The Journey: Planning (it’s important)

This is the first installment in The Journey.  I have a few other draft posts that highlight some of the topics I want to cover and thought those might be the best first post, but the more I think about it, the more the idea of planning comes to mind as the best place to start.

I suspect that the ideas and concepts that I reference below are not new to you.   I’m sure you’ve read about them before or even use them in your daily routines.  However, if you are like me it’s always good to have a reminder of what works and to explore how others use planning concepts.

Exposed To Planning At A Young Age

I suppose you could say that I have planning in my DNA.  Growing up both my parents used lists and monthly planners to handle their tasks and work towards their goals.

Let’s talk about my mom’s use of planners and to do lists.  Everyday she would start with her glass of iced tea and a blank sheet of paper.  She wrote down all the tasks she needed to complete that day and then would place that list on the counter above where the dishwasher was.  As she knocked out a task,  she’d cross it off her list.  That’s how she got through the day and made sure that everything got done, everyone was where they needed to be and that the house was running as it should be.

While in high school friends had given me a planner as a Christmas gift.  Turns out that while it was a thoughtful gift, it was also given as a reminder to schedule all aspects of my life.  A few friends thought I was over-committed (work, clubs, groups, sports) as well as was spending too much time with the girl friend and not enough time with my other friends.   Point Taken!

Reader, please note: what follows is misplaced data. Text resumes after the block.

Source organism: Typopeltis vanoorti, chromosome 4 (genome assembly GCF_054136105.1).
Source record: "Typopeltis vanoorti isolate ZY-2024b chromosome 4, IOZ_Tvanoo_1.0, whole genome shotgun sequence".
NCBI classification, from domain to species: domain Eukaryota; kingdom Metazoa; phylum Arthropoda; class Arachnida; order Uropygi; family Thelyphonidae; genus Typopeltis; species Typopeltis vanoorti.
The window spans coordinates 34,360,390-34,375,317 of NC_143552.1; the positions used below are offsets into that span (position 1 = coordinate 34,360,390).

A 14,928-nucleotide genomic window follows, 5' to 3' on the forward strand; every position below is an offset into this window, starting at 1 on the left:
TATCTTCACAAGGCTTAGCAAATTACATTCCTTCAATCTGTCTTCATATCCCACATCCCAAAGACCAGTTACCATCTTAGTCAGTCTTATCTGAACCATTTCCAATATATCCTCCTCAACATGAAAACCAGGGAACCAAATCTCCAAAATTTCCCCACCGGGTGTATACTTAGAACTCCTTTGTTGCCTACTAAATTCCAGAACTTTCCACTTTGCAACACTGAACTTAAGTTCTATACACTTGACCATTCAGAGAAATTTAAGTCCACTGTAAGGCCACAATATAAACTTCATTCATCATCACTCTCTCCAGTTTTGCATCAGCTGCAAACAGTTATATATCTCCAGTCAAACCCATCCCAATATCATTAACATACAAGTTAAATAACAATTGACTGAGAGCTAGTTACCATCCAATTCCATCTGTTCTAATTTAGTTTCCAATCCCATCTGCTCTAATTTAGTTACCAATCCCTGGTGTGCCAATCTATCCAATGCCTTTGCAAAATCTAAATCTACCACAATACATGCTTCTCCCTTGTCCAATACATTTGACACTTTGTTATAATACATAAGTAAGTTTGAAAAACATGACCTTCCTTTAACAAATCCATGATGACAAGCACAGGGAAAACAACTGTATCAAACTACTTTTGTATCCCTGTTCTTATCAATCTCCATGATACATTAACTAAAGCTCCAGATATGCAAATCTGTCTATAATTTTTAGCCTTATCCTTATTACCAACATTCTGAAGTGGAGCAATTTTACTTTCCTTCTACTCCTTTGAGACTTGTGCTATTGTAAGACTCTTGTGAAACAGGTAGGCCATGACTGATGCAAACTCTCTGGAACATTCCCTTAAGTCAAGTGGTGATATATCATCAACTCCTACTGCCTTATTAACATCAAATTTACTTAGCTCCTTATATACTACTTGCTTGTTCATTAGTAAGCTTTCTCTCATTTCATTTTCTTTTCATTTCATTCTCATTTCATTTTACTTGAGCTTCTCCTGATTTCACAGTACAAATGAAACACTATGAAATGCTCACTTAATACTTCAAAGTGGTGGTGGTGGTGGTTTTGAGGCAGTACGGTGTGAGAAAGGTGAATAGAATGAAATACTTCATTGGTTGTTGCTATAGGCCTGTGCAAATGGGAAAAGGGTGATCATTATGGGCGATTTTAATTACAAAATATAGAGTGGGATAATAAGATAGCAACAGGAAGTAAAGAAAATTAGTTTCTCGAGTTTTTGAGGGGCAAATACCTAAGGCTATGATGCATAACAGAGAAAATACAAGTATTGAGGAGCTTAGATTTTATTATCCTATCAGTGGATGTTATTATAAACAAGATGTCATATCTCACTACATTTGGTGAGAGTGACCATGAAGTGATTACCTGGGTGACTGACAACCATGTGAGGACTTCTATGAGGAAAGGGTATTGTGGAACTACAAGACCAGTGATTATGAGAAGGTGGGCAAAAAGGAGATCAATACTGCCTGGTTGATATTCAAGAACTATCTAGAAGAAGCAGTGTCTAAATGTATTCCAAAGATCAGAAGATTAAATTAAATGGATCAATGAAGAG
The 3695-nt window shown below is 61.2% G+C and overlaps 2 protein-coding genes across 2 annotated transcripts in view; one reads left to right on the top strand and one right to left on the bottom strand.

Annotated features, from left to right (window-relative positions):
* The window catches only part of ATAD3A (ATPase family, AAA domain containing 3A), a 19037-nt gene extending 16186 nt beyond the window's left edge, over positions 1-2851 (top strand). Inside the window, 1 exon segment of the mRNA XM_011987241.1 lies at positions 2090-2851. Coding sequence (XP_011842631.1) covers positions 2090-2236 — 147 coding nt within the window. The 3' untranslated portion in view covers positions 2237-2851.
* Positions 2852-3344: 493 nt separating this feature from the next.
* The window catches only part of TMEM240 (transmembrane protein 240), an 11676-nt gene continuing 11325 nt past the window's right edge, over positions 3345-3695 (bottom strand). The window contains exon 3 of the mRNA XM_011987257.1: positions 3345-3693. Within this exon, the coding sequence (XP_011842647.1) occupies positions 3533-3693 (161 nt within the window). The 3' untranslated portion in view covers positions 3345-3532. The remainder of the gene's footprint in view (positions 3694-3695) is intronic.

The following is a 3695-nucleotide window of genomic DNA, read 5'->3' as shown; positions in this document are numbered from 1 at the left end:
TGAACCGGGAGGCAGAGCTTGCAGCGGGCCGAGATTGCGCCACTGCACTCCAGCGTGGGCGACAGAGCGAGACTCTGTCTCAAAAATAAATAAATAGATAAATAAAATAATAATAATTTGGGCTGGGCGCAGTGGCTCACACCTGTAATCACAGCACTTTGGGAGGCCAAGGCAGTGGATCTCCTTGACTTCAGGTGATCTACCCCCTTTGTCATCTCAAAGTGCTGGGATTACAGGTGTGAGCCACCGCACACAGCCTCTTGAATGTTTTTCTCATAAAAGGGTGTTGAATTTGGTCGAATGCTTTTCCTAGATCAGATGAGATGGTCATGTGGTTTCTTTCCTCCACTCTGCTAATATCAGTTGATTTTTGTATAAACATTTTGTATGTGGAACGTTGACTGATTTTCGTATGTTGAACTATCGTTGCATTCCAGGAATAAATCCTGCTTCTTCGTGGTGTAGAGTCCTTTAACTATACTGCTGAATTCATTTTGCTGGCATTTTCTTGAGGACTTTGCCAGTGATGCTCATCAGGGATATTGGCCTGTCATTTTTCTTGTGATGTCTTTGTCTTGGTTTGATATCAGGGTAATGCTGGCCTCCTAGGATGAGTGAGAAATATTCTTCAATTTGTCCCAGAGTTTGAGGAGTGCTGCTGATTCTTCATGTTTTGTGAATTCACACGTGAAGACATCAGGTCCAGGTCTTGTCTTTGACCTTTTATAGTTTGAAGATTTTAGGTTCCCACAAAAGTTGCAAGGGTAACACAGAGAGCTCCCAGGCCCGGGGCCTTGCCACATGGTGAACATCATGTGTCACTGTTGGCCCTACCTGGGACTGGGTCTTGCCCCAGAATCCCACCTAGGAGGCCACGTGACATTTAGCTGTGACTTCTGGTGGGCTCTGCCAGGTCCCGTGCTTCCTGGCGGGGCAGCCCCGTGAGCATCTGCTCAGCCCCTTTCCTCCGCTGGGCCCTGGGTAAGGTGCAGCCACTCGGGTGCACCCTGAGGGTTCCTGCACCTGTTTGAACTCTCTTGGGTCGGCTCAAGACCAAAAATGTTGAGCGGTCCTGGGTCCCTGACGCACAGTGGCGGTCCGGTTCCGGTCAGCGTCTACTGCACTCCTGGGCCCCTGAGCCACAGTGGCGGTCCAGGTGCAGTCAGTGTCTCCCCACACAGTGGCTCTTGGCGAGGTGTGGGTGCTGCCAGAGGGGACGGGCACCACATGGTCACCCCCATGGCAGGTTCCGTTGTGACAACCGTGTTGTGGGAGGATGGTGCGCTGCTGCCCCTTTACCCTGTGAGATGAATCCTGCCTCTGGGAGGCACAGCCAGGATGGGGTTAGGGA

Lastly, while in college I had adopted the Franklin Covey method of planning and used their planners.   I Listened to the tapes, read the book and started to use the concepts that Covey had used to help people achieve their goals and accomplish their tasks.  Until the proliferation of smartphones I had used a paper based planner as much as I could.

This isn’t a post about which planner to use, just that having a planning method is important to organize your days, your weeks and your months.

Your Business Plan